SWCA was hired as a third-party contractor to prepare two Environmental Assessments (EAs) and Alternative Route Analyses for three proposed 115-kV transmission lines in El Paso, Texas. The proposed transmission lines would interconnect Montana Power Station — a new generating station — to the existing El Paso Electric transmission system. The interconnection project was addressed in two phases, requiring an EA for each phase. SWCA helped identify possible environmental issues with alternative routes and find solutions to potential public concerns.
In February 2014, SWCA provided expert witness testimony to the Public Utilities Commission of Texas supporting the EA analysis and assessment to aid El Paso Electric in settling disputes with private landowners.
SWCA provided environmental and biological assessments for the Stony Creek 3-D Seismic Survey in North Dakota’s Williams County. The SWCA team coordinated with federal and state agencies and evaluated environmental consequences of land- and water-based seismic surveys in and around Lake Sakakawea. Other components of the project include paleontological and biological field surveys and in the future training the seismic contractor to identify and avoid sensitive water resources.
In conjunction with this project, SWCA provided fisheries expertise in a study of the effects of the sound energy produced by seismic air guns (used to map underwater geology) on the lake’s paddlefish and endangered pallid sturgeon. Study results indicated that air guns proposed for the survey would not have an impact on sturgeon or paddlefish.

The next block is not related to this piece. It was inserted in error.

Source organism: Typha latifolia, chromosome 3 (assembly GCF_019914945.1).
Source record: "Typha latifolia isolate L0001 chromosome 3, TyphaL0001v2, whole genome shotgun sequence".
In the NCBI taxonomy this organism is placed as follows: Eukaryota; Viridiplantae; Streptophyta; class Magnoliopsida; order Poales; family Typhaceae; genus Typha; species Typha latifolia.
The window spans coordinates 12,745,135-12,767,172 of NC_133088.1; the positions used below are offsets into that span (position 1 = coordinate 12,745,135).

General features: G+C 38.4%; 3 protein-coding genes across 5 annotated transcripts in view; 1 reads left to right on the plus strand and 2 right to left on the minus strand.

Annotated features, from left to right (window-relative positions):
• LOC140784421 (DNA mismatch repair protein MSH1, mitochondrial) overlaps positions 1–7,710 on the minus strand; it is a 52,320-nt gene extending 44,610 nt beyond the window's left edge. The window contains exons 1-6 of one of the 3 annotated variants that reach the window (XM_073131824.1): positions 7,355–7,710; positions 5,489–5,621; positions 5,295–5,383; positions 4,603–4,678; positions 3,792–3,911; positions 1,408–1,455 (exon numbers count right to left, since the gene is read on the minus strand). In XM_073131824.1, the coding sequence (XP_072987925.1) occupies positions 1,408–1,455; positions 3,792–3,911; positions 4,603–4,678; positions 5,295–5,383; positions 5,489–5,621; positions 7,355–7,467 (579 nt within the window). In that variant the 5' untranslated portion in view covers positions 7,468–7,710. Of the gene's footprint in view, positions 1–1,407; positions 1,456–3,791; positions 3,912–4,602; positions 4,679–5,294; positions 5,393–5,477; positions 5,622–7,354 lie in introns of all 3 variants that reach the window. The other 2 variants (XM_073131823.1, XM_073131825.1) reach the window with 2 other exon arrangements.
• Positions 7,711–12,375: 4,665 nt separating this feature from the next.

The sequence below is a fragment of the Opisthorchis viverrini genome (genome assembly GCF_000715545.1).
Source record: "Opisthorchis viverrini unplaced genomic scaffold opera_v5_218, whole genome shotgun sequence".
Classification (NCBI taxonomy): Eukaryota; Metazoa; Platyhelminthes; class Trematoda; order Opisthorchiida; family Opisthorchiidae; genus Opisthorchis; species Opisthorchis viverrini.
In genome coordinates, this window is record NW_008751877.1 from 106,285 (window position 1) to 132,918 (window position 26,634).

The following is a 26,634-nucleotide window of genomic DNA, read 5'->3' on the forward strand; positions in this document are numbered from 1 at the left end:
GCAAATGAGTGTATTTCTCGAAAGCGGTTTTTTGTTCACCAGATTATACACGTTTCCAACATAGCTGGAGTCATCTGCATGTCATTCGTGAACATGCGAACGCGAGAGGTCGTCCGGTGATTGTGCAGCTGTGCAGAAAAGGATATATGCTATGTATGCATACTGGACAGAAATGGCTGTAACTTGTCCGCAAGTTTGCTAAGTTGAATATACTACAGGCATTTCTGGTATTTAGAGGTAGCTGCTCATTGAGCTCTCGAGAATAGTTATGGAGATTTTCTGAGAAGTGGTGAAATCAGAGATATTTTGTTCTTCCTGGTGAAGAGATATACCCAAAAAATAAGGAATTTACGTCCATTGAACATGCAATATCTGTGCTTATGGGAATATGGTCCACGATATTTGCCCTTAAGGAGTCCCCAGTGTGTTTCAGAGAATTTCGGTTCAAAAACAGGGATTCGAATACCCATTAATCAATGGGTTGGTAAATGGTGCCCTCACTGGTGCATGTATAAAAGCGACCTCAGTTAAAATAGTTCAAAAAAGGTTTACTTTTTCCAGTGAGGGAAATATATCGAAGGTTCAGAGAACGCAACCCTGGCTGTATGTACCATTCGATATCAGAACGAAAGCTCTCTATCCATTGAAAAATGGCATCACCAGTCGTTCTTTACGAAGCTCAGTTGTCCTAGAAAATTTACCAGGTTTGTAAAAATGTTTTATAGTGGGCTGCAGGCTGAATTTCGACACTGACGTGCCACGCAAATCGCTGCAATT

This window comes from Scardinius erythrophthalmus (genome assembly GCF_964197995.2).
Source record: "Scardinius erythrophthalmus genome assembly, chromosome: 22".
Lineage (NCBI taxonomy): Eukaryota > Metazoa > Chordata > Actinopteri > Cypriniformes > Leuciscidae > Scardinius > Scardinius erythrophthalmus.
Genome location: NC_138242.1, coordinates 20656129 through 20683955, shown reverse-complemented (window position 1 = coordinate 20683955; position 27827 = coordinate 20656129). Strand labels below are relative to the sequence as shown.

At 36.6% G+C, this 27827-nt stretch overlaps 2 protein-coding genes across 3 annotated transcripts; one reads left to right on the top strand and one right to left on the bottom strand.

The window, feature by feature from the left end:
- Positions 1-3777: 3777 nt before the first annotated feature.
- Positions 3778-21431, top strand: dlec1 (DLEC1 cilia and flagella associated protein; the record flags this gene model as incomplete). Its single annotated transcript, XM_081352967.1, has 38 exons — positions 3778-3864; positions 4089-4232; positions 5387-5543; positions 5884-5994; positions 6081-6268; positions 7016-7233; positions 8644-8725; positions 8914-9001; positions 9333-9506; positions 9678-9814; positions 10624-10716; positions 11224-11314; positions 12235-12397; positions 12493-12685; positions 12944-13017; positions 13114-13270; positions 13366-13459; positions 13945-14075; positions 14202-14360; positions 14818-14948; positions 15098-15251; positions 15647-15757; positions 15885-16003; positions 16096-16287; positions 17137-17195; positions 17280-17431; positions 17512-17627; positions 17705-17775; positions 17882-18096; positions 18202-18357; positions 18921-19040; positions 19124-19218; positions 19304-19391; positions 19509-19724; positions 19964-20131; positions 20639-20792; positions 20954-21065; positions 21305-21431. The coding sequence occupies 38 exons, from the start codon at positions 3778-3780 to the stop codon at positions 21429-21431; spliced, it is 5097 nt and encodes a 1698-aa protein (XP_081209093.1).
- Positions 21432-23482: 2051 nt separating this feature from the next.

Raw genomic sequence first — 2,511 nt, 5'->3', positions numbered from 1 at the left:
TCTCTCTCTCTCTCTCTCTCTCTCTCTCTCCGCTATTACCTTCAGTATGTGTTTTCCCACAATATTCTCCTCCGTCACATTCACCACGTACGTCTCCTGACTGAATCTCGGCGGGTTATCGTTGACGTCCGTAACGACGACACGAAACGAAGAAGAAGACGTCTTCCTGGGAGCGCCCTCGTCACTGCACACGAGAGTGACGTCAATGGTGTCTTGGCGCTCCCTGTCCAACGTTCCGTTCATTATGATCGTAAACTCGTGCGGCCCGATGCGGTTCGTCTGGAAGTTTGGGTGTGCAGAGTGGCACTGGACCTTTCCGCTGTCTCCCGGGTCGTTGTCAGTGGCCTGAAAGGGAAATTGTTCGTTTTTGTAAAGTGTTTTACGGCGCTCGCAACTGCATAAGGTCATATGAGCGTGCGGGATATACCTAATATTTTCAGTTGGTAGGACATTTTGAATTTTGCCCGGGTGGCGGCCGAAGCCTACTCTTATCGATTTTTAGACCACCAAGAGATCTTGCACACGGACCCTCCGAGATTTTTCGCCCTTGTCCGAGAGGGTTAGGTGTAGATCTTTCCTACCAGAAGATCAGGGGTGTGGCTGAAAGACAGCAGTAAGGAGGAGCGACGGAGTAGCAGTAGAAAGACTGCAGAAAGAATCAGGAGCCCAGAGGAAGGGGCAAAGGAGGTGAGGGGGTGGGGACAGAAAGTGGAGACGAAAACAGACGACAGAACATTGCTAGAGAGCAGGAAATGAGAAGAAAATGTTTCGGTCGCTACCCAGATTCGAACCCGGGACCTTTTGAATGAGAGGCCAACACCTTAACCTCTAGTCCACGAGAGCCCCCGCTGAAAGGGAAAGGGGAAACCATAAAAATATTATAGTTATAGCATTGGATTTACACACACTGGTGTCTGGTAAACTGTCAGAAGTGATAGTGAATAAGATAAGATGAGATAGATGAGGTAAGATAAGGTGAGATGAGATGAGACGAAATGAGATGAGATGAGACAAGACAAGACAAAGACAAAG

The Lower Colorado River Authority Transmission Services Corporation hired SWCA in 2009 to consult on a project to provide transmission of wind-generated power from west Texas to the rest of the Electric Reliability Council of Texas grid. SWCA prepared and submitted an Environmental Assessment addressing all relevant impacts; acquired a U.S. Fish and Wildlife Services permit to authorize the incidental take of federally listed endangered species; and developed a habitat conservation plan to address impacts to endangered species, which included a mitigation plan to compensate for impacts from construction and maintenance of the transmission lines.
Salt Lake City hired SWCA to develop restoration goals and designs for two sites along the Jordan River. SWCA prepared and submitted federal, state, and county regulatory permits with four separate agencies and participated in public outreach meetings. SWCA led the design process and was able to phase and scale the project in a way that allowed segments of the restoration process to be completed separately and then implemented into a full restoration, keeping the project on budget and allowing greater flexibility.
SWCA has been working in the Uinta Basin in northeastern Utah since 2004, performing endangered species clearance, wildlife surveys, paleontological studies, and monitoring paleontological resources. SWCA has extensive experience in the basin working on small and large projects, on lands managed by the U.S. Bureau of Land Management, as well as on private, state, tribal, and trust lands. SWCA’s working knowledge of the land, as well as our good working relationships with the overseeing agencies, allows our team to accurately forecast project length and cost, keeping projects on schedule and on budget.